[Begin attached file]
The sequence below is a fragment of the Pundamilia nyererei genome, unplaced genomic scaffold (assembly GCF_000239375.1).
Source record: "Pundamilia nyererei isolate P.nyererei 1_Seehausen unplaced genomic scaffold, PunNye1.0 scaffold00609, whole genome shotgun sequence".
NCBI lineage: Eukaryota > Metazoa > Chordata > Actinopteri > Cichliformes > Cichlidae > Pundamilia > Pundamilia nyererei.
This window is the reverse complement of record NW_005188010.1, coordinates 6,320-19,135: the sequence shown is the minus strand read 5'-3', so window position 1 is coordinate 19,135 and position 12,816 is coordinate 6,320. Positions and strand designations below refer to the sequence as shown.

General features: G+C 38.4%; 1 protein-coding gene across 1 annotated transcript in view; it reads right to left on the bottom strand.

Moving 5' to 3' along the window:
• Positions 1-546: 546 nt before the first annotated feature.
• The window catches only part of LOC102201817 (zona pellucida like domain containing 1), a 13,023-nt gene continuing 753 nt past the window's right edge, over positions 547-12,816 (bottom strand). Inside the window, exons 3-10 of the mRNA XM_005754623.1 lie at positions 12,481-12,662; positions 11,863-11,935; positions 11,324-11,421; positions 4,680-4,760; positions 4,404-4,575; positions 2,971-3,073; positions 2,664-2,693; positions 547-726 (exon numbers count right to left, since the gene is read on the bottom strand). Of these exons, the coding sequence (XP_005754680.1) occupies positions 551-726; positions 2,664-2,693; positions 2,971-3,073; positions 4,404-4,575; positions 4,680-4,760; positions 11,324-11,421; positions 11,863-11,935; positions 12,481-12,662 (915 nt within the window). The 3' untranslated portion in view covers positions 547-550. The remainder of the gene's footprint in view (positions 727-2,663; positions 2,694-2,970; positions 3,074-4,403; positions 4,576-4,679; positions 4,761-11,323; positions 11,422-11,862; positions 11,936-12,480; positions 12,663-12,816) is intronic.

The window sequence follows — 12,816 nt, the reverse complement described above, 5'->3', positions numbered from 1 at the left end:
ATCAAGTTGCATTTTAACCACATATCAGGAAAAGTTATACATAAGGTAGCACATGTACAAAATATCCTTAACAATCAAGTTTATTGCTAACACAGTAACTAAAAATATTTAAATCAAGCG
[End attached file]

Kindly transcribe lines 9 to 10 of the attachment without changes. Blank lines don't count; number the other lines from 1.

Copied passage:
The window sequence follows — 12,816 nt, the reverse complement described above, 5'->3', positions numbered from 1 at the left end:
ATCAAGTTGCATTTTAACCACATATCAGGAAAAGTTATACATAAGGTAGCACATGTACAAAATATCCTTAACAATCAAGTTTATTGCTAACACAGTAACTAAAAATATTTAAATCAAGCG